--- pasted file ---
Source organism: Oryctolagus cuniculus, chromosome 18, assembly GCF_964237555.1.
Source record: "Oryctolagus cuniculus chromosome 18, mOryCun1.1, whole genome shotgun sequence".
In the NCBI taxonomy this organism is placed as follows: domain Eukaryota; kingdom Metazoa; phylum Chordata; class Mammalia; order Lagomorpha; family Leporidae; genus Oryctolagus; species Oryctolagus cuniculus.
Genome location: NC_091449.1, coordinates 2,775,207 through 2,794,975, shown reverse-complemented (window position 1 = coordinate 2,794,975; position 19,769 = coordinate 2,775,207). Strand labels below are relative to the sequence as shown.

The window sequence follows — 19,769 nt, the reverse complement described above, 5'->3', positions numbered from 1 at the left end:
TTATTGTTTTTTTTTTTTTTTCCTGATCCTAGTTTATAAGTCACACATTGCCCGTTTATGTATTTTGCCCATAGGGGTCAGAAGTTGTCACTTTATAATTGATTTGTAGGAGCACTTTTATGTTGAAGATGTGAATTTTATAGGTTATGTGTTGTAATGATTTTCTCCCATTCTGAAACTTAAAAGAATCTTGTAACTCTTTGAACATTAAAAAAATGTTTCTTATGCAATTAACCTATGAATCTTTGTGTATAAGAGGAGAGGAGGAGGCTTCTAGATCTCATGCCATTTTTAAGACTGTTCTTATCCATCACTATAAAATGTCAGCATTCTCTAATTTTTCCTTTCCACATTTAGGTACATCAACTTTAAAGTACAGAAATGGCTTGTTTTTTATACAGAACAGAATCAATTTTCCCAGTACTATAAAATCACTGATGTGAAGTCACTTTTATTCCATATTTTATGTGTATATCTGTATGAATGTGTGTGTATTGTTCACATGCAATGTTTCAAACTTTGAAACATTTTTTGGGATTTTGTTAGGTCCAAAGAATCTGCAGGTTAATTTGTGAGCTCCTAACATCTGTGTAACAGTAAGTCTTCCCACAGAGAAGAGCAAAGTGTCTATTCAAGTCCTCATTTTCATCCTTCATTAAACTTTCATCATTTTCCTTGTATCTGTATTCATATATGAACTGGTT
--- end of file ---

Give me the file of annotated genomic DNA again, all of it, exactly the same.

Source organism: Oryctolagus cuniculus, chromosome 18, assembly GCF_964237555.1.
Source record: "Oryctolagus cuniculus chromosome 18, mOryCun1.1, whole genome shotgun sequence".
In the NCBI taxonomy this organism is placed as follows: domain Eukaryota; kingdom Metazoa; phylum Chordata; class Mammalia; order Lagomorpha; family Leporidae; genus Oryctolagus; species Oryctolagus cuniculus.
Genome location: NC_091449.1, coordinates 2,775,207 through 2,794,975, shown reverse-complemented (window position 1 = coordinate 2,794,975; position 19,769 = coordinate 2,775,207). Strand labels below are relative to the sequence as shown.

The window sequence follows — 19,769 nt, the reverse complement described above, 5'->3', positions numbered from 1 at the left end:
TTATTGTTTTTTTTTTTTTTTCCTGATCCTAGTTTATAAGTCACACATTGCCCGTTTATGTATTTTGCCCATAGGGGTCAGAAGTTGTCACTTTATAATTGATTTGTAGGAGCACTTTTATGTTGAAGATGTGAATTTTATAGGTTATGTGTTGTAATGATTTTCTCCCATTCTGAAACTTAAAAGAATCTTGTAACTCTTTGAACATTAAAAAAATGTTTCTTATGCAATTAACCTATGAATCTTTGTGTATAAGAGGAGAGGAGGAGGCTTCTAGATCTCATGCCATTTTTAAGACTGTTCTTATCCATCACTATAAAATGTCAGCATTCTCTAATTTTTCCTTTCCACATTTAGGTACATCAACTTTAAAGTACAGAAATGGCTTGTTTTTTATACAGAACAGAATCAATTTTCCCAGTACTATAAAATCACTGATGTGAAGTCACTTTTATTCCATATTTTATGTGTATATCTGTATGAATGTGTGTGTATTGTTCACATGCAATGTTTCAAACTTTGAAACATTTTTTGGGATTTTGTTAGGTCCAAAGAATCTGCAGGTTAATTTGTGAGCTCCTAACATCTGTGTAACAGTAAGTCTTCCCACAGAGAAGAGCAAAGTGTCTATTCAAGTCCTCATTTTCATCCTTCATTAAACTTTCATCATTTTCCTTGTATCTGTATTCATATATGAACTGGTT